Thursday, 4 November 2010

The start of a new phase

This week’s meeting was quite useful as a catch-up. Can I remind everyone that said they would start making posts to do this?
In the meantime I take on board the fact I ramble and that I could summarise the issues covered and bring them together by using a flipchart or whiteboard, so will try and remember to bring these along to the next session. The issue about taking notes though was important, so find below my notes on the session that can also be used as a reminder for you.
We began with the Guardian Guides to film, see the link at the bottom. The point here was that genre is subjective and that there are several ways that we can look at this. For instance no Western genre or Film Noir, there was then some discussion as to whether or not Film Noir is a genre or a style.
The main purpose of the session was to review the fact that as the last practical module was now finished (the titles sequence animation) how well had the contextual information introduced supported this. Was theory really being used to support practice?
The history of type lecture, was it seemed useful and some people had already written interesting reviews of opening sequences. In particular the text on the cinema as door seemed to have been a useful support. The session on embodied meaning and how to discuss/analyse movement had perhaps been less useful. I reminded everyone though that this needed to be linked with the resources already posted in particular ‘Key works when trying to write about film techniques’ is there to remind you that camera angle etc needs to be linked to other descriptive terms when analysing short sections of film.
The main issue though was to check where you now were and the two new modules were discussed. One to develop a ‘pop’ video and the other to develop a short character animation.
We then opened these areas up for discussion. These were some key points.
Pop video. There are several ways we could deepen the discussion around this.
History. History can be something that just looks at the specific nature of pop videos, starting with perhaps Queen’s Bohemian Rhapsody. But this doesn’t include early Dylan (Subterranean Homesick Blues) or the fact that the musical is integral to an understanding of film’s history. The first ‘talking film’ The Jazz Singer, of course foregrounding the issue. We then discussed the issues surrounding ‘silent film’ and the fact that these were not really silent and that Steven Severin had recently performed his new score for Cocteau’s Blood of a Poet at the Hyde Park cinema, there was some interest in how his early Siouxsie and The Banshees work could lead to this. Essentially though the point about the discussion was to open out the context for thinking about music and film.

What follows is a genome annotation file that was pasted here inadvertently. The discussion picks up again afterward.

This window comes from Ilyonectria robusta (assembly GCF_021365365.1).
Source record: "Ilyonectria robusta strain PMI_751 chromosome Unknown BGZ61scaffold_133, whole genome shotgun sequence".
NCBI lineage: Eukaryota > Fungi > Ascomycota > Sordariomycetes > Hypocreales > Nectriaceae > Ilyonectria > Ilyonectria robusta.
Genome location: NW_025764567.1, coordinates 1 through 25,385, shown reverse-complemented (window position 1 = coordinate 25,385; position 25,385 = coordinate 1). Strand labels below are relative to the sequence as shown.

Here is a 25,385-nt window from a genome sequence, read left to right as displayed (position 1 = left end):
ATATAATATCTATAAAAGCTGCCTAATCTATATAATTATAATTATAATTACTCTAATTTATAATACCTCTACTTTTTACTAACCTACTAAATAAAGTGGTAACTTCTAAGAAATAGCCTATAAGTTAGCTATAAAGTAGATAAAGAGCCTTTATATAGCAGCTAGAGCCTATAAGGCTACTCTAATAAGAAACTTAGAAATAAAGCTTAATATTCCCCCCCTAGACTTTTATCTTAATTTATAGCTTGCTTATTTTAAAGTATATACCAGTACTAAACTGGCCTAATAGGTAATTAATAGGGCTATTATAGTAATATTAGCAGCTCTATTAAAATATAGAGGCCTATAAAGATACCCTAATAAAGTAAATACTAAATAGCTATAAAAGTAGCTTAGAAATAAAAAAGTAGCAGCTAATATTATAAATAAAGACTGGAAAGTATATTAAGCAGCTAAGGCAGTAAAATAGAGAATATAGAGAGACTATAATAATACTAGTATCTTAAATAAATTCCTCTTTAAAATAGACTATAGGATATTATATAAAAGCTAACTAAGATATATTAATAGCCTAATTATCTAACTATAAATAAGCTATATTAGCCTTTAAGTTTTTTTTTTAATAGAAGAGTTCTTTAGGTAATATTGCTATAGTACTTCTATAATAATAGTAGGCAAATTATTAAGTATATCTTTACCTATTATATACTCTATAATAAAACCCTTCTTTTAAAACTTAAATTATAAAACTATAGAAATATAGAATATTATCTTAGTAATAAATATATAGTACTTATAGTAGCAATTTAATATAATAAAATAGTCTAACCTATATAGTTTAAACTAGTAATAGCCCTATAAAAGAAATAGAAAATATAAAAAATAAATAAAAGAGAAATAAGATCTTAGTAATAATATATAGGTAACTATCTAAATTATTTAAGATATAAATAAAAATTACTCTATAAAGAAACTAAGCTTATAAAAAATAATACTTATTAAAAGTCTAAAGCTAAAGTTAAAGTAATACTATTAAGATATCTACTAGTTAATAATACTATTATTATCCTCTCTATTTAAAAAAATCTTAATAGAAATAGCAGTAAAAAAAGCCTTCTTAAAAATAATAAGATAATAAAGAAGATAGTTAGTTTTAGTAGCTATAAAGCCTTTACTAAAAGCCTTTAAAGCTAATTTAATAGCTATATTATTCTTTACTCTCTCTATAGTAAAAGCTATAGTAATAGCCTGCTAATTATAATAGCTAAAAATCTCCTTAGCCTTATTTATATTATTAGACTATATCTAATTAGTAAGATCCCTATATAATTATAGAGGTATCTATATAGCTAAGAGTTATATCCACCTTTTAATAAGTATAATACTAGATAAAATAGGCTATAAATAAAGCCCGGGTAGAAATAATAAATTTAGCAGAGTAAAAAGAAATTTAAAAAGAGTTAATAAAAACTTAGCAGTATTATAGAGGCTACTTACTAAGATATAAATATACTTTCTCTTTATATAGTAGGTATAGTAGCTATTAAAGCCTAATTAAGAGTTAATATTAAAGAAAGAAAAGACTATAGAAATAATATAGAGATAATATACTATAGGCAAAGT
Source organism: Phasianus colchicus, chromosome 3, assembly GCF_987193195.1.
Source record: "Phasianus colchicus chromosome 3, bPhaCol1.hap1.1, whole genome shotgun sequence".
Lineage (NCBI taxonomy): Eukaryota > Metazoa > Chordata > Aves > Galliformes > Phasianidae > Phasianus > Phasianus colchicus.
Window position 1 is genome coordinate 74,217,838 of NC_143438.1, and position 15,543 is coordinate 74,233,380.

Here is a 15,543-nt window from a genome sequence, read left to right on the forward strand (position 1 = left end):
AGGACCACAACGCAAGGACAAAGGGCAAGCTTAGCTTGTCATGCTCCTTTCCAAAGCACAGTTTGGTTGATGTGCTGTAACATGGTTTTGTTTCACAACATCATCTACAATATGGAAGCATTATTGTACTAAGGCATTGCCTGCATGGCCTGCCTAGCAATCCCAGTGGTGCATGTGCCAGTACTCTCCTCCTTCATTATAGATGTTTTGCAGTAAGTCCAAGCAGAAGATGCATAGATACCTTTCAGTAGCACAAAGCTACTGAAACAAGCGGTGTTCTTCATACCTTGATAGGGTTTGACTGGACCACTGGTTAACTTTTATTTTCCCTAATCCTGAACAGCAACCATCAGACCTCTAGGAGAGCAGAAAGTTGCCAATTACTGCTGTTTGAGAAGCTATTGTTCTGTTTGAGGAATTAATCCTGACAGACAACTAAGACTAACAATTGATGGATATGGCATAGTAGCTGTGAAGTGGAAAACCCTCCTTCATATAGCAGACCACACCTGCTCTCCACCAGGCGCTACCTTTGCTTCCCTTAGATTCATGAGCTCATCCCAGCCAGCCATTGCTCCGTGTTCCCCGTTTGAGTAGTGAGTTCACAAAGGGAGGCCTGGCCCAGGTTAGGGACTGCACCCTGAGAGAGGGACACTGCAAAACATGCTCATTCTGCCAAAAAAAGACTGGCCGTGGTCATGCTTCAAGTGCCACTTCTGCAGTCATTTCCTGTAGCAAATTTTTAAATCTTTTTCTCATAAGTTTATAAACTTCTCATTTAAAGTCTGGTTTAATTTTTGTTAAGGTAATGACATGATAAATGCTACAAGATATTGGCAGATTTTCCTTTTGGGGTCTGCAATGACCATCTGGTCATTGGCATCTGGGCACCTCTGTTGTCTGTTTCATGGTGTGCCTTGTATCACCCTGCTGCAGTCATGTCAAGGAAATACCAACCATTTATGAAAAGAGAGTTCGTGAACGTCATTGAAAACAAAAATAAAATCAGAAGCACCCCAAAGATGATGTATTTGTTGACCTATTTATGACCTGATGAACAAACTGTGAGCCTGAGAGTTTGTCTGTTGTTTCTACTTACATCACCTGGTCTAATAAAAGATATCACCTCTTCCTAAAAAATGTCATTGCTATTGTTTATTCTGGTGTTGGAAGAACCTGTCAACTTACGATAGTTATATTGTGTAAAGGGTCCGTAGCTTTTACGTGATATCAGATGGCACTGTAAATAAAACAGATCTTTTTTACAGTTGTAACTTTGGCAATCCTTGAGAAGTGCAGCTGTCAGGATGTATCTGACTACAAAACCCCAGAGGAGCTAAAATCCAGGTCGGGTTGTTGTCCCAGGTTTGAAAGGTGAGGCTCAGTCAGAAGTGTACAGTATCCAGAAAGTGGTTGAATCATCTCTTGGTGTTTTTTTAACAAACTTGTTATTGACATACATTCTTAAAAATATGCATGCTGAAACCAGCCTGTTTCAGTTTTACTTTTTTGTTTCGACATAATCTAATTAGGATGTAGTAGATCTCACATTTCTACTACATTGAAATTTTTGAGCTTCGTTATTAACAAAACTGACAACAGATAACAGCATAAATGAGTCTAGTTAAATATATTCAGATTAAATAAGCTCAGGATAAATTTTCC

The context issue was returned to in a more general discussion about the background of ‘how to be inventive’ or ‘how to use context change’ in developing ideas. This created another digression. But perhaps useful to remind everyone who didn’t take notes on what that was.
We looked at a seminal moment for contextual change which was created in the late 19th century by Comte de Lautréamont, his poetry collection, Les Chants de Maldoror and Poésies, had a major influence on modern literature, particularly on the Surrealists and the Situationists. The key line from one of his poems I introduced was, “The chance meeting on a dissecting-table of a sewing-machine and an umbrella”. Another early advocate of contextual change we looked at was Raymond Roussel, in particular his book ‘Impressions of Africa’. (This was text where we saw the traveller discovering a tribe that told the time by looking at wind direction) Finally I introduced Alfred Jarry his character Ubu and the science of Pataphysics, all of which helped to lay the foundations for Surrealism. The point being that all you need to do to change a context is to follow the implications of a chain of thought and ‘logic’ can lead you to a position that seems illogical. This is just another way of being creative.

All this was simply about how to not end up making a clichéd pop video.
The other area of discussion was the character development. Quite a few people were into comics and the text I was referring to was Scott McCloud’s Understanding Comics, which is a great read because it is written by a practicing comic artist.
The ‘what people are into’ area was opened out a bit more because a lot of people were into science fiction and horror and last year everyone had looked at the Uncanny. We tried to open this out a little further as it seemed that some people might well want to write about horror. I went through the related concepts of the Abject, the Other, cognitive dissonance, Burke’s notion of the sublime and how all these things overlap.
A good background text is: Royle, N (2003) The Uncanny: An Introduction Manchester: MUP
There are chapters on the death drive, deja-vu, "silence, solitude and darkness", the fear of being buried alive, doubles, ghosts, cannibalism, telepathy and madness.
One final area we looked at was narrative and story. Again one of the key resources was pointed to, the book was: Booker, C (2004) The seven basic plots: why we tell stories. London; Continuum International Publishing Group Ltd
Next session will be a lecture on Communication theory.

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